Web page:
Photo Information

Marines from 3rd Battalion, 2nd Marine Regiment, 2nd Marine Division survey the area around them after successfully landing on the shores of Onslow Beach at Marine Corps Base Camp Lejeune, N.C., on Feb. 6. The Marines had departed from the USS Oakhill in an amphibious assault vehicle during the training event Bold Alligator.

Photo by Pfc. James Frazer

Bold Alligator Rolls onto Onslow Beach

6 Feb 2012 | Pfc. James Frazer

For more than ten years, Marines have been performing operations on the deserts of Iraq and Afghanistan, far away from any of the naval ships the Corps was originally created to protect and serve aboard. Exercise Bold Alligator has been preparing Marines to return to their amphibious roots with several training events all along the east coast.

Marines and sailors from 3rd Battalion, 2nd Marine Regiment, and the Combat Logistics Battalion 26 recently performed a training assault on Marine Corps Base Camp Lejeune’s Onslow Beach. They drove their amphibious assault vehicles and several hundred tons of equipment and weapons onto the sand before moving on for future land operations in the area.

“Our mission was to perform an amphibious assault for follow on missions in the area,” said Sgt. Shane Cooley from CLB 26, 2nd Marine Division. “For the CLB our mission was to get all of the gear across Onslow Beach and provide any combat logistical support that was needed.”

Cooley explained that in the scenario they were training on Onslow Beach which had already been secured and belonged to the Marines. Their mission was to get everything the Marines would need off the ships and on shore.

“Bold Alligator is trying to get Marines back to their roots in the water and there is a lot of planning that has to go into that,” said Cooley. “All of the service members here are proving that Marines are specialists. Even the ones that have been serving in collateral billets or in dry environments like Iraq and Afghanistan are capable of coming out here and doing their craft.”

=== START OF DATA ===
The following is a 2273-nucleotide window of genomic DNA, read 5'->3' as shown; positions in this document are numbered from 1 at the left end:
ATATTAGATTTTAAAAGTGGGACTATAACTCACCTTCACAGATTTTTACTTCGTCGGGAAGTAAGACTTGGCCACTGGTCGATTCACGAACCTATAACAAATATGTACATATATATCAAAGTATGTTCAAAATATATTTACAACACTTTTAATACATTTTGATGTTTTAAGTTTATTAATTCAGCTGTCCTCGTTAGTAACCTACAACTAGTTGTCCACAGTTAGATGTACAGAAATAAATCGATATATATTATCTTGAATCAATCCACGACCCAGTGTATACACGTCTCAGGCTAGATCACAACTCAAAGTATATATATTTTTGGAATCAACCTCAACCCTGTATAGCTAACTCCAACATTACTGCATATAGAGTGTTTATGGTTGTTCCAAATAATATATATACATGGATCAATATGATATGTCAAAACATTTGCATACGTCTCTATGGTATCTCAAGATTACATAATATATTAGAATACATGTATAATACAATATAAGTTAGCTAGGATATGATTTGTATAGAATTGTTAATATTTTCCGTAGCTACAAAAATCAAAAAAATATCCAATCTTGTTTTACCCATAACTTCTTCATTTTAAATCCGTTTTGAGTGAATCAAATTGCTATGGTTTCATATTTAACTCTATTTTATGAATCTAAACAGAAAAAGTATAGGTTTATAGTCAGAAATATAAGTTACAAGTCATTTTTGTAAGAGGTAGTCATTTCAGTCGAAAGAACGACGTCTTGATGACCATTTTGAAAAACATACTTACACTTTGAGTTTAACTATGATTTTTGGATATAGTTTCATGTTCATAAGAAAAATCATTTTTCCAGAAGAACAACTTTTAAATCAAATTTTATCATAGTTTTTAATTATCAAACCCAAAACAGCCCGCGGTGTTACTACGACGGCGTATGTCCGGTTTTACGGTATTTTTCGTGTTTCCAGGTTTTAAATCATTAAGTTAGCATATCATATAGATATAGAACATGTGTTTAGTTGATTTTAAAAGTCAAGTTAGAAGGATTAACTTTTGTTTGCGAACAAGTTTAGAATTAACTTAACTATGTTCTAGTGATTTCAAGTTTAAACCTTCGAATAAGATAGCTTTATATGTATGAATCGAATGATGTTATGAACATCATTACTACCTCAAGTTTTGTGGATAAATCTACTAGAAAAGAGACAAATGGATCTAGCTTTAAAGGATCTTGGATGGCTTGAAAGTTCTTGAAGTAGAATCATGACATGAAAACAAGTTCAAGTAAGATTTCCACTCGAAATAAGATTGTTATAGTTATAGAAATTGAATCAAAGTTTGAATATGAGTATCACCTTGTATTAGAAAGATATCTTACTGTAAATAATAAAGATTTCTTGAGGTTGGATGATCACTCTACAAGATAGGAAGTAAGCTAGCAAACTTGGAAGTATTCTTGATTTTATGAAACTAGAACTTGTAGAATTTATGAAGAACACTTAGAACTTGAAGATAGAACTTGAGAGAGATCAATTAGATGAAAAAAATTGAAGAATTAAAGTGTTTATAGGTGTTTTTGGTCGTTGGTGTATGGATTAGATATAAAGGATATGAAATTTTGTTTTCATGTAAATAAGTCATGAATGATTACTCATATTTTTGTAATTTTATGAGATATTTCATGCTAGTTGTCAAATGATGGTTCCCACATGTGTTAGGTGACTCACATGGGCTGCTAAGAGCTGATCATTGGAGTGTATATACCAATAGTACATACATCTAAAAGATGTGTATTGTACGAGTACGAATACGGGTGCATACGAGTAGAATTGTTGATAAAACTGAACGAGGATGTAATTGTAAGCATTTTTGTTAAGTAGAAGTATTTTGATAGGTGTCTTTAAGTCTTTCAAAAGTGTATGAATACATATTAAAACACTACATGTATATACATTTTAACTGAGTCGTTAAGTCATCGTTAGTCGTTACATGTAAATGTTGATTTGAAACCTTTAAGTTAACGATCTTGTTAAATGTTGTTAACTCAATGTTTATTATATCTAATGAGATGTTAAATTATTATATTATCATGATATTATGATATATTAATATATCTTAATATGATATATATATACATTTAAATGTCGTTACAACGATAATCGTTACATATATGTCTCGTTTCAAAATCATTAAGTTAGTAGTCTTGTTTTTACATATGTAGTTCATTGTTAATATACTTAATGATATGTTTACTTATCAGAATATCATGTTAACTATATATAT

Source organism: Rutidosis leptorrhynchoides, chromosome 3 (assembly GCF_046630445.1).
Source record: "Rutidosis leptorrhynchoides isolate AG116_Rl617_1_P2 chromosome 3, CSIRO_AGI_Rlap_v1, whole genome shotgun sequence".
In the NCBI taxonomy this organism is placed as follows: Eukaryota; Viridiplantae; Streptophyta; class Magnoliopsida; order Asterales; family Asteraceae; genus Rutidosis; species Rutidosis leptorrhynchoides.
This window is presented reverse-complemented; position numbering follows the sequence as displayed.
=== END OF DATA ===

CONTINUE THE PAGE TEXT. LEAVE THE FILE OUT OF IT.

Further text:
For several days, the Marines and sailors taking part in the operation have been working without pause to make the most of the training event, as well as prepare for more training and an eventual deployment.

“This is a good opportunity for us, because we support the (Marine Expeditionary Unit), but we haven’t actually (fallen under) the MEU’s command yet,” said Maj. James Zepko, the executive officer battalion for CLB 26. “So this is an excellent opportunity to get some amphibious training before we actually deploy with the MEU, where it’s not training, but the real thing.”

A MEU is an expeditionary quick reaction unit that is deployed across the oceans and to the shores of other countries as a ready response for a crisis. Many of the Marines and sailors taking part in Bold Alligator are preparing to deploy with such units.

“So far everything has been going pretty smoothly. We haven’t had any equipment failures and even the weather has been cooperating,” said Chief Warrant Officer Tina Figueiredo, the officer in charge of the Beach Master naval unit. “Our job is to make sure all the craft coming on shore from the naval craft are coming in correctly, so we can avoid any casualties or losses of equipment. Even though this is just a training exercise the danger is still very real and everyone has been working nonstop to ensure we can complete the mission successfully without any problems.”

Despite the dangers everyone has been diligently working with confidence in their capabilities and the capabilities of their fellow service members. It’s a work ethic that has successfully carried them through the ongoing trials of the operation.

“We have Marines that have served on previous MEUs as well as new Marines who have not had a chance to do this kind of training before,” said Zepko. “All of our Marines have been very flexible and doing exceptional work. Many of them have had to adapt to new equipment and a new training environment. Across the board everyone involved in this operation have been doing excellent work.”